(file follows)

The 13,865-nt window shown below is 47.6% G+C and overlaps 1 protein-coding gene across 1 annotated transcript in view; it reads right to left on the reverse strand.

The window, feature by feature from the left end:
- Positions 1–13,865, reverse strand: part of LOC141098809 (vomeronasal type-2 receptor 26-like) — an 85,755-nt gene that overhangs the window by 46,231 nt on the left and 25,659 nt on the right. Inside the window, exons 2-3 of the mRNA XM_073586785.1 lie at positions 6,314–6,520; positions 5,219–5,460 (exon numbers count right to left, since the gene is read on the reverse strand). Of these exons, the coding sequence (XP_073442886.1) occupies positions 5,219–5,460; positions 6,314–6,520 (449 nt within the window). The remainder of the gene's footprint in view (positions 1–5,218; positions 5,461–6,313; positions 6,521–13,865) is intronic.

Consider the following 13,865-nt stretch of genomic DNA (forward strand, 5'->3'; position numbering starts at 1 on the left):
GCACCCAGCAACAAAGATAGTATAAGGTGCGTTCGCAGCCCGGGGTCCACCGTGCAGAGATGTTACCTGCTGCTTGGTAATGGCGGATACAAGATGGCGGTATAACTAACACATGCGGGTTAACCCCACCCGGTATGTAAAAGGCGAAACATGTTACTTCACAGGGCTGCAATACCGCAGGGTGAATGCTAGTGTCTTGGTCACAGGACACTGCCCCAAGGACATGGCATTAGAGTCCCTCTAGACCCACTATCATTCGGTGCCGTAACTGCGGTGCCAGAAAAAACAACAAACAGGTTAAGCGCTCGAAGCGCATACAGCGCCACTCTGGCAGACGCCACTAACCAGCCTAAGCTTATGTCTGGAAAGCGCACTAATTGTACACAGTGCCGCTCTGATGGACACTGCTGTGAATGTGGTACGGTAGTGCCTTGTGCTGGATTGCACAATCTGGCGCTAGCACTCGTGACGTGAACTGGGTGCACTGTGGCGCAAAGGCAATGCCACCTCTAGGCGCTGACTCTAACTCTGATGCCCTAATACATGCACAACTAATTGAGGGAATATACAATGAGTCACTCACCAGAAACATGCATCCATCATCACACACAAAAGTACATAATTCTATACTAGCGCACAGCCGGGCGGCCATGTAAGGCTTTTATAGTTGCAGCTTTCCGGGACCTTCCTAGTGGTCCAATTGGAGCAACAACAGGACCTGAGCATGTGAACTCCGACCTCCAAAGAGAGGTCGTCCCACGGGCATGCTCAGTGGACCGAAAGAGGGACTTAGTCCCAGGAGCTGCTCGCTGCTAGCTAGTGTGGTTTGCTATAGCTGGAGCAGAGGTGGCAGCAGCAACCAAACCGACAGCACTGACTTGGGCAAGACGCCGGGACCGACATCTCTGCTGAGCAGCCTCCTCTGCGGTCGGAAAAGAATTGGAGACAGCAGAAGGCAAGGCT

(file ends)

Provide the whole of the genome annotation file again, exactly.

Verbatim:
The 13,865-nt window shown below is 47.6% G+C and overlaps 1 protein-coding gene across 1 annotated transcript in view; it reads right to left on the reverse strand.

The window, feature by feature from the left end:
- Positions 1–13,865, reverse strand: part of LOC141098809 (vomeronasal type-2 receptor 26-like) — an 85,755-nt gene that overhangs the window by 46,231 nt on the left and 25,659 nt on the right. Inside the window, exons 2-3 of the mRNA XM_073586785.1 lie at positions 6,314–6,520; positions 5,219–5,460 (exon numbers count right to left, since the gene is read on the reverse strand). Of these exons, the coding sequence (XP_073442886.1) occupies positions 5,219–5,460; positions 6,314–6,520 (449 nt within the window). The remainder of the gene's footprint in view (positions 1–5,218; positions 5,461–6,313; positions 6,521–13,865) is intronic.

Consider the following 13,865-nt stretch of genomic DNA (forward strand, 5'->3'; position numbering starts at 1 on the left):
GCACCCAGCAACAAAGATAGTATAAGGTGCGTTCGCAGCCCGGGGTCCACCGTGCAGAGATGTTACCTGCTGCTTGGTAATGGCGGATACAAGATGGCGGTATAACTAACACATGCGGGTTAACCCCACCCGGTATGTAAAAGGCGAAACATGTTACTTCACAGGGCTGCAATACCGCAGGGTGAATGCTAGTGTCTTGGTCACAGGACACTGCCCCAAGGACATGGCATTAGAGTCCCTCTAGACCCACTATCATTCGGTGCCGTAACTGCGGTGCCAGAAAAAACAACAAACAGGTTAAGCGCTCGAAGCGCATACAGCGCCACTCTGGCAGACGCCACTAACCAGCCTAAGCTTATGTCTGGAAAGCGCACTAATTGTACACAGTGCCGCTCTGATGGACACTGCTGTGAATGTGGTACGGTAGTGCCTTGTGCTGGATTGCACAATCTGGCGCTAGCACTCGTGACGTGAACTGGGTGCACTGTGGCGCAAAGGCAATGCCACCTCTAGGCGCTGACTCTAACTCTGATGCCCTAATACATGCACAACTAATTGAGGGAATATACAATGAGTCACTCACCAGAAACATGCATCCATCATCACACACAAAAGTACATAATTCTATACTAGCGCACAGCCGGGCGGCCATGTAAGGCTTTTATAGTTGCAGCTTTCCGGGACCTTCCTAGTGGTCCAATTGGAGCAACAACAGGACCTGAGCATGTGAACTCCGACCTCCAAAGAGAGGTCGTCCCACGGGCATGCTCAGTGGACCGAAAGAGGGACTTAGTCCCAGGAGCTGCTCGCTGCTAGCTAGTGTGGTTTGCTATAGCTGGAGCAGAGGTGGCAGCAGCAACCAAACCGACAGCACTGACTTGGGCAAGACGCCGGGACCGACATCTCTGCTGAGCAGCCTCCTCTGCGGTCGGAAAAGAATTGGAGACAGCAGAAGGCAAGGCT